Former Vice President Al Gore says products that compete with innovative technology shouldn't receive tax incentives.
Orlando, Fla.-Technology has a role to play in helping to reduce the greenhouse gas emissions causing global warming, and it's about more than just making hardware more energy efficient.
That was the message that former Vice President Al Gore delivered to VoiceCon attendees and other participants during a Cisco Telepresence video conference in which he participated on March 19.
Gore, along with Cisco Systems CEO John Chambers, said collaboration technologies like Cisco's Telepresence can be used to reduce the amount of carbon polluting the atmosphere.
Speaking from Nashville, Gore said businesses are "way ahead of political leaders" in looking at how they can help reduce CO2 emissions-primarily by reducing the amount of travel their employees do.
"People have been waiting for a new video conferencing option to come along that's realistic enough to substitute for the in-person meetings that have people flying all over the planet. I don't own any Cisco stock. I'm here because I'm very impressed with this system. I think this is most realistic effort I've see thus far. This is one option I think will play a big role," said Gore.
Chambers said he believes Web 2.0 and social networking can have the biggest impact on fighting climate change. "The second wave of the Internet will be built on collaboration enabled by Web 2.0 tools, including Telepresence. When you catch these market transitions we can dramatically reduce emissions around the world and have productivity growth of four to five percent," he said.
Cisco is eating its own dog food when it comes to using its Telepresence collaboration tool. "Once we were challenged on the economic and emissions front, within two years by using collaboration among groups we cut emissions per employee by 10 percent," said Chambers.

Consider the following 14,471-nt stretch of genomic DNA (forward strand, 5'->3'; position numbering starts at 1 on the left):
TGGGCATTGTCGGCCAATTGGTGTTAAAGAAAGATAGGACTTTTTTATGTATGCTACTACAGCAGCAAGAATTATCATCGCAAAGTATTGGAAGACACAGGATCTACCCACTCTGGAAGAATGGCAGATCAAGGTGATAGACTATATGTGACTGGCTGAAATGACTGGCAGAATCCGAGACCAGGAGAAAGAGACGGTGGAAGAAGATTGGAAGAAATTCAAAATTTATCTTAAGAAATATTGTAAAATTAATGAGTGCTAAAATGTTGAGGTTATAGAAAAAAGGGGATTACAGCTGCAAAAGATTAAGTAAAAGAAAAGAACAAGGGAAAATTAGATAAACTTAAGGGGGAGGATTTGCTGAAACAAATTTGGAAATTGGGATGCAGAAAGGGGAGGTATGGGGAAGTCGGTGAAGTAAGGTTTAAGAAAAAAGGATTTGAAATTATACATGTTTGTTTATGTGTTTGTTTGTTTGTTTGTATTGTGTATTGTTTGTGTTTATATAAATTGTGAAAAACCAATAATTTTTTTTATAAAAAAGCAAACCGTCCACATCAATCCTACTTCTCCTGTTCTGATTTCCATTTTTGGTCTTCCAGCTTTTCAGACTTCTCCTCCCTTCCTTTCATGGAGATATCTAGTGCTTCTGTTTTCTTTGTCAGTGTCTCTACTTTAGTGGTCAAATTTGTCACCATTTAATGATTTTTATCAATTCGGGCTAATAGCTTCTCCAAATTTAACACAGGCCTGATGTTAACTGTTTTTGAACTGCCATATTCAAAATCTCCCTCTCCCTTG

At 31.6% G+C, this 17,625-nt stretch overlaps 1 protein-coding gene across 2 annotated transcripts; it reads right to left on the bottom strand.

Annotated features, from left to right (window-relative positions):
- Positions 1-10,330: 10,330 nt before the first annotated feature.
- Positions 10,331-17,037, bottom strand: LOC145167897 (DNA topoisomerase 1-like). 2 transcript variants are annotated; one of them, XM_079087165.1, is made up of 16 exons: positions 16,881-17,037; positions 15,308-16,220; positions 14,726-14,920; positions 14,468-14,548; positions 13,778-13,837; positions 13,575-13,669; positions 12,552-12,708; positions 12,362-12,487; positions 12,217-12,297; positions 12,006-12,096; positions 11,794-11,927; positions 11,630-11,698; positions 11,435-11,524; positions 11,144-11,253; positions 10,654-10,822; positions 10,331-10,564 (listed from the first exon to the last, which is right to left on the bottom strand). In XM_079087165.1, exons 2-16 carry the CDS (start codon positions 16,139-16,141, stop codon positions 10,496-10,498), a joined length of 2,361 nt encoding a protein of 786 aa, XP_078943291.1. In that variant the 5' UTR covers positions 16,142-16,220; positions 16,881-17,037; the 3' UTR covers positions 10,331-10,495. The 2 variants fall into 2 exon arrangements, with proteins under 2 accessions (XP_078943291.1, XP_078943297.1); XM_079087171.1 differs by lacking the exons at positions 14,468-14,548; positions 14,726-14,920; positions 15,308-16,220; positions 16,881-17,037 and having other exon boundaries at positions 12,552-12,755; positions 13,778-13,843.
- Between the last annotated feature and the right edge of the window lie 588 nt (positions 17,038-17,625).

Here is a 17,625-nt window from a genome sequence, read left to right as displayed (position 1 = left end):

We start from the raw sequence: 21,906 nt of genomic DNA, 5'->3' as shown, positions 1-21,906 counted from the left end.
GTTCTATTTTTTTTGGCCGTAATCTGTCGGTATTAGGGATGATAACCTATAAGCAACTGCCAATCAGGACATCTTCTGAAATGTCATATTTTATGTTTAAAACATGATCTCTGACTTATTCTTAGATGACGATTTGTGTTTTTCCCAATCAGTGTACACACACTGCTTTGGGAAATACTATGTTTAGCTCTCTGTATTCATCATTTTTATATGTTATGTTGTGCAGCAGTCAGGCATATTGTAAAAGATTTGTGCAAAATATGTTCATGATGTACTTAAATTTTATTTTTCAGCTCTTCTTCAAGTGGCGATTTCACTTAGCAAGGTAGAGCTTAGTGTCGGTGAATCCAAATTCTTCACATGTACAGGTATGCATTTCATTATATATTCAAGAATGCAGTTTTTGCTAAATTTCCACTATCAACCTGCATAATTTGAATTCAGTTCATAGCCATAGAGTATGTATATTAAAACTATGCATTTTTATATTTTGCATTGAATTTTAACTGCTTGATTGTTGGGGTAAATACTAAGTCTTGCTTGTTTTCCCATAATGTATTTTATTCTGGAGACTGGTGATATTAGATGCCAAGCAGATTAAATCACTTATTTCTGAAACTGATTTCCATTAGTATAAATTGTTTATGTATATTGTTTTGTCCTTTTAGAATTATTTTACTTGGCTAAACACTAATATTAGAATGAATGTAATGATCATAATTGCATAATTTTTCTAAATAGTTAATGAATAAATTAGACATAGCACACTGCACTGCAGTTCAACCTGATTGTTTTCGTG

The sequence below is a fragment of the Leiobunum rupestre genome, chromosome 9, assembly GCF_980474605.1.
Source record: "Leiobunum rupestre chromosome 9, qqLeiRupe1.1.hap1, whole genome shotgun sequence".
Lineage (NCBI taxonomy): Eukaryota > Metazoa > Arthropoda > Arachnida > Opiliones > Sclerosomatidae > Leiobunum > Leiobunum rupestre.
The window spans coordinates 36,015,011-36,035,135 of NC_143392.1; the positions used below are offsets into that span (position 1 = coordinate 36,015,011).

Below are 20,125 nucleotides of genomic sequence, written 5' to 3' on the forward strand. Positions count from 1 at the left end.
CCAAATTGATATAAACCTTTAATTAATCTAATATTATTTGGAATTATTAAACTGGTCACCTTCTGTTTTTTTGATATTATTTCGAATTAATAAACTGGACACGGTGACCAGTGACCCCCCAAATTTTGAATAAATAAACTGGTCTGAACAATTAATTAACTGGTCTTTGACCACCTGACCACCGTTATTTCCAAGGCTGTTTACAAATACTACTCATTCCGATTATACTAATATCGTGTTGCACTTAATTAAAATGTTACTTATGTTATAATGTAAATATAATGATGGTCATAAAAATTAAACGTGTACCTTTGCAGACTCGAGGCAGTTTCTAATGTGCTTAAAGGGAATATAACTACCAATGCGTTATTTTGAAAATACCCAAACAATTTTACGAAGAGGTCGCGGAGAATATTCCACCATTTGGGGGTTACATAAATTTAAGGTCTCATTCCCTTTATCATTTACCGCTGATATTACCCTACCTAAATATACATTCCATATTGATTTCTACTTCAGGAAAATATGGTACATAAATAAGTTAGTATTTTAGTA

Cisco to date has installed 185 Telepresence systems deployed across the company. It has already done 100,000 hours of TelePresence meetings and "saved the company $100 million in travel and reduced 15 million cubic tons of carbon emissions," said Sue Bostrom, Cisco's chief marketing officer. "We're replacing physical parking lots and airports with virtual networking," she added.
Cisco also used its Telepresence system to bring the mayors of several major cities, including Seoul, Amsterdam and San Francisco together to collaborate on green initiatives, said Chambers. "Now we have green busses in San Francisco and we have technology in Amsterdam for remote working. It's about unified communications changing the world productivity-wise, healthcare-wise and the environment," he said.
But innovation only goes so far, Gore said. "I'm a big fan of innovation. I think it will probably play the key role. But we need regulatory and policy changes and treaties to establish rules of the road that are fair to the innovators. They need a market that doesn't shut them out by massively subsidizing older polluting technologies that continue to add to the problem."
Gore gave the example of how the government of India subsidizes the purchase of kerosene for lighting and cooking, while innovators strive to market solar lanterns and stoves. "If government policy is to subsidize the dirtiest fuel, innovators have a hard time breaking into the market. Here in the US we also subsidize carbon-based fuels. Attractive new technologies bear heavy front-end R&D costs. Tax credit for those really makes a lot of sense as a policy," he said.